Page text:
Abstract Gems & Gemology, Spring 2013, Vol. 49, No. 1

Perles de Culture de la Mer de Cortez: Les Belles Inconnues [Unknown Beauties: Cultured Pearls from the Cortez Sea]

The first part of the article gives a historical survey of pearls from the Sea of Cortez (Gulf of California), followed by an account of the actual situation. Black pearls and nacre have been known since pre-Columbian times and were much coveted in Europe after the Spanish conquest. In the 16th century, the coastal city of La Paz became the main commercial center for nacre and pearls. The most famous pearl from this source is “La Peregrina,” a 203.8-grain gem last owned by Elizabeth Taylor, and John Steinbeck’s story “The Pearl” also takes place there.

While nacre production was predominant in the first half of the 19th century, black pearls were very much in fashion in the middle of the century. From 1893 to 1914, José Gourieux was the first to cultivate Pteria mazatlanica black-lipped oysters from La Paz for their nacre. He produced about five million oysters per year, of which 10% contained natural pearls. Although these were only a by-product, they led to a sharp decline in pearl diving. In 1914, the plant farm was destroyed during the Mexican revolution. The appearance of artificial substitutes for nacre, overfishing of the oyster banks, and a mysterious infection of the oyster larvae in 1939 finally led to the prohibition of all pearl diving a year later.

After attempts to renew pearl cultivation in the 1960s and 1970s, which failed largely because of political influences and the commercial success of black Tahitian pearls, three students of the Monterrey Institute of Technology and Superior Studies set up a small farm on the campus at Bacochicampo Bay in Guaymas. Their intent was not the industrial production of pearls but the development of environmentally sound and “oyster-friendly” methods of cultivation, which is why the oysters are implanted only once and harvests are small. The 2011 harvest consisted of 1,783 pearls, or 1.7 kg, as compared to 50 tons of Akoya pearls, 11 tons of South Sea pearls, 12 tons of Tahiti pearls, and 1,800 tons of Chinese freshwater pearls.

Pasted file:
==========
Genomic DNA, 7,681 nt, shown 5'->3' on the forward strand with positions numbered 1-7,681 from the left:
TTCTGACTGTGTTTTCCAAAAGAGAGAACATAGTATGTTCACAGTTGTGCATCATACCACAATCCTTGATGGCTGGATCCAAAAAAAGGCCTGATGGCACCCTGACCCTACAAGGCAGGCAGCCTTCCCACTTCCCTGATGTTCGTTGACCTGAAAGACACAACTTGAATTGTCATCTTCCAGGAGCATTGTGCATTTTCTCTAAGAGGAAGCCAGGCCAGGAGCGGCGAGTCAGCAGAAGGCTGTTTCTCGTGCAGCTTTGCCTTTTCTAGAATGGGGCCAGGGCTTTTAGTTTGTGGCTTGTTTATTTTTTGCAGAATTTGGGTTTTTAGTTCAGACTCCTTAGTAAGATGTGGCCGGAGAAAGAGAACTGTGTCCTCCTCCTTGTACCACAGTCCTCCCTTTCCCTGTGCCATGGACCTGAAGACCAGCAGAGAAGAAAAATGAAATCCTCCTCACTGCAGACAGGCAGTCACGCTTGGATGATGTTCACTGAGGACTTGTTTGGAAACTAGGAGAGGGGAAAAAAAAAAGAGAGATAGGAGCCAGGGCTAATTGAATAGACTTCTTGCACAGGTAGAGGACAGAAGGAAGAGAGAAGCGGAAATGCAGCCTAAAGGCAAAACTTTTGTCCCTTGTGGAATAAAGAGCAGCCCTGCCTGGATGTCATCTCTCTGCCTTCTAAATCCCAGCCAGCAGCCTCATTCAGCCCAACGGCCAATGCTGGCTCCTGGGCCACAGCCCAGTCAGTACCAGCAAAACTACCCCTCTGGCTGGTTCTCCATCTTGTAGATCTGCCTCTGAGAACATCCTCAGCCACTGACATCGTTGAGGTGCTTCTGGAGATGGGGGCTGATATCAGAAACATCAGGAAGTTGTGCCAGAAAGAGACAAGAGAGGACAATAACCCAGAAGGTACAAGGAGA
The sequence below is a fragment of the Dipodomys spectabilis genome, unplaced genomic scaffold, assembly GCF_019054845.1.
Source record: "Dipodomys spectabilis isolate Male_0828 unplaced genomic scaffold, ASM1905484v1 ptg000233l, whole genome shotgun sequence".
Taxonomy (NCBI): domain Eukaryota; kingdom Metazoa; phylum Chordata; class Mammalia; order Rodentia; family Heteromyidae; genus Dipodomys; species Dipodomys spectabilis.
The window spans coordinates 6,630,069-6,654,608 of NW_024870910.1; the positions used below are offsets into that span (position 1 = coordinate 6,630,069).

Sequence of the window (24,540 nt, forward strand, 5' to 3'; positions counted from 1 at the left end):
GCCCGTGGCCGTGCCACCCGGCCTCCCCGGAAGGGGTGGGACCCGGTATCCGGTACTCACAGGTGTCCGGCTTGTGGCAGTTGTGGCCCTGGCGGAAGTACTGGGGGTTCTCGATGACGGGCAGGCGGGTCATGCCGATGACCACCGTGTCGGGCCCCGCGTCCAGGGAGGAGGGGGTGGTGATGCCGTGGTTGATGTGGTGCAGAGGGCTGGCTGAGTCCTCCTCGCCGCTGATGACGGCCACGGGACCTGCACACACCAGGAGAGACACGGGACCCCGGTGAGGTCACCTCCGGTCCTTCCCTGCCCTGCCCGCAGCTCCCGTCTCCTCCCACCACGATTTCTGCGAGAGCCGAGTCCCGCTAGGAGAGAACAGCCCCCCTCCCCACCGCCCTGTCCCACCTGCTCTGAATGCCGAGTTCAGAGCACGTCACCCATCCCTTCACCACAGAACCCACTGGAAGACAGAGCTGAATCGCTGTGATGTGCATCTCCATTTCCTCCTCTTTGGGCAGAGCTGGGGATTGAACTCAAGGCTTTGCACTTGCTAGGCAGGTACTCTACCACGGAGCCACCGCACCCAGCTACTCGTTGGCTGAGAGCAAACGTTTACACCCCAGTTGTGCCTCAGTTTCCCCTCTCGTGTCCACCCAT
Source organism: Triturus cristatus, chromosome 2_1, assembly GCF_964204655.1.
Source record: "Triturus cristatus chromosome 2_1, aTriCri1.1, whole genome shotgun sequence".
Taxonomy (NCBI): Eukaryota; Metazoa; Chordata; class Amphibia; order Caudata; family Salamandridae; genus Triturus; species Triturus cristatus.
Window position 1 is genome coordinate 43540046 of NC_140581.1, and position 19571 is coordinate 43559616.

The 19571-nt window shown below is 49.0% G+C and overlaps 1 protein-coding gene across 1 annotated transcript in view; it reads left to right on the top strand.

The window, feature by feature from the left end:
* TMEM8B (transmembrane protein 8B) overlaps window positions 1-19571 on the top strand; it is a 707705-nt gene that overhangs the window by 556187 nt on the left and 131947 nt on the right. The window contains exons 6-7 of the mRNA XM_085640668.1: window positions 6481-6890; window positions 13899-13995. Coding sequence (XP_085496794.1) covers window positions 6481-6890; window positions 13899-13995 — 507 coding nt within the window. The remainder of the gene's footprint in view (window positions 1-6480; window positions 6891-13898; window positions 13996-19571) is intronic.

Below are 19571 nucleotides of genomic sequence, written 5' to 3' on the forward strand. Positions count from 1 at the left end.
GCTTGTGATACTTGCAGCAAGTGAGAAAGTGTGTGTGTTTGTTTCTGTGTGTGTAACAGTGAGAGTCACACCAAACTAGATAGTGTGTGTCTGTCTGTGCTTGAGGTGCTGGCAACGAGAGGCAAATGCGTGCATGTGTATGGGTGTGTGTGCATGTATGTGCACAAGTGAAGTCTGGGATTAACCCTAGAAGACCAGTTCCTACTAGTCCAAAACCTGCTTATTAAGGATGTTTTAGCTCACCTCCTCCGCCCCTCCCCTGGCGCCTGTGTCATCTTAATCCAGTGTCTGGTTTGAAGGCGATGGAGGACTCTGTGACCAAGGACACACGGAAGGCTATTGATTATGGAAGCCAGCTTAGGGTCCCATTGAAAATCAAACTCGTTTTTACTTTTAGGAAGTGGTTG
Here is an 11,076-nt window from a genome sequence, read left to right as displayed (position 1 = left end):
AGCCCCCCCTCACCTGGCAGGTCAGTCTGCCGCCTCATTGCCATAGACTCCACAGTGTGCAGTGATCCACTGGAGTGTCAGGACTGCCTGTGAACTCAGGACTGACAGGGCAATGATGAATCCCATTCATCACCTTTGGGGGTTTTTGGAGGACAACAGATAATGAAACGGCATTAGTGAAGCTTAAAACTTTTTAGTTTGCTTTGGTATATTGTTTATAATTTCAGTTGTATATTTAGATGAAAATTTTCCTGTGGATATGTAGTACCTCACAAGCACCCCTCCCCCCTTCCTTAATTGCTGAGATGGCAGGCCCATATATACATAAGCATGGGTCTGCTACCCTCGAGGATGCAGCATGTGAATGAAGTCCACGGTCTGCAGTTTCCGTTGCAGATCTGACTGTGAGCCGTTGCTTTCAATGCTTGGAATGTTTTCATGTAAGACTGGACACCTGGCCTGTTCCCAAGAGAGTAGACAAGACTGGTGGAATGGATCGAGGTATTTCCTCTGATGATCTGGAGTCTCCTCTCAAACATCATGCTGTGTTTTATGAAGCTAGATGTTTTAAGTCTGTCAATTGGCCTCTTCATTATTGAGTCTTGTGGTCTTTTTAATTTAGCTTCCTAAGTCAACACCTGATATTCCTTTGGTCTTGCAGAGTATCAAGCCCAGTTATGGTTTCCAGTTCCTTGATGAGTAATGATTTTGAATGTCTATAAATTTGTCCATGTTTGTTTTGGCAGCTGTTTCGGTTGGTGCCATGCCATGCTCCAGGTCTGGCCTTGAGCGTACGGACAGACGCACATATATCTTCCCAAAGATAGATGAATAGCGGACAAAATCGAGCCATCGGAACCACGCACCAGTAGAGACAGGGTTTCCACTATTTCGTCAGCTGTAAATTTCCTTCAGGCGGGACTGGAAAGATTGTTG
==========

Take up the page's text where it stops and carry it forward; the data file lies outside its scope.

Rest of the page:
The other pearl-producing oyster of those waters, the rainbow-lipped Pteria sternia, yields black pearls with many different overtones. The young oysters are all harvested in the sea. Before the implantation of nuclei, the oysters are X-rayed. Some 3% contain natural pearls, and these oysters are not implanted. The pearls are sold as “natural,” though purists would dispute this description. The oysters with nuclei are cultivated for 18–24 months. The diameter of the cultured pearls ranges from 8–12 mm (3.2–4.8 inches), the thickness of the nacre from 0.8 mm–2 mm (0.3–0.8 inches). The pearls are black and very iridescent and show various strong overtones, including red (“cranberry”). Their luster is somewhat more silky than that of the Tahitian pearls. Unlike most other cultured pearls, they are not treated in any manner, except for rinsing with water. They show a pink to red UV fluorescence, which is characteristic of pearls from the Sea of Cortez.

The future is uncertain, however. The volume of larvae has dropped significantly because of global warming effects, damage to the oyster cages from fishing boats, and the fragility and sensitivity of Pteria sternia.

Abstracted by Rolf Tatje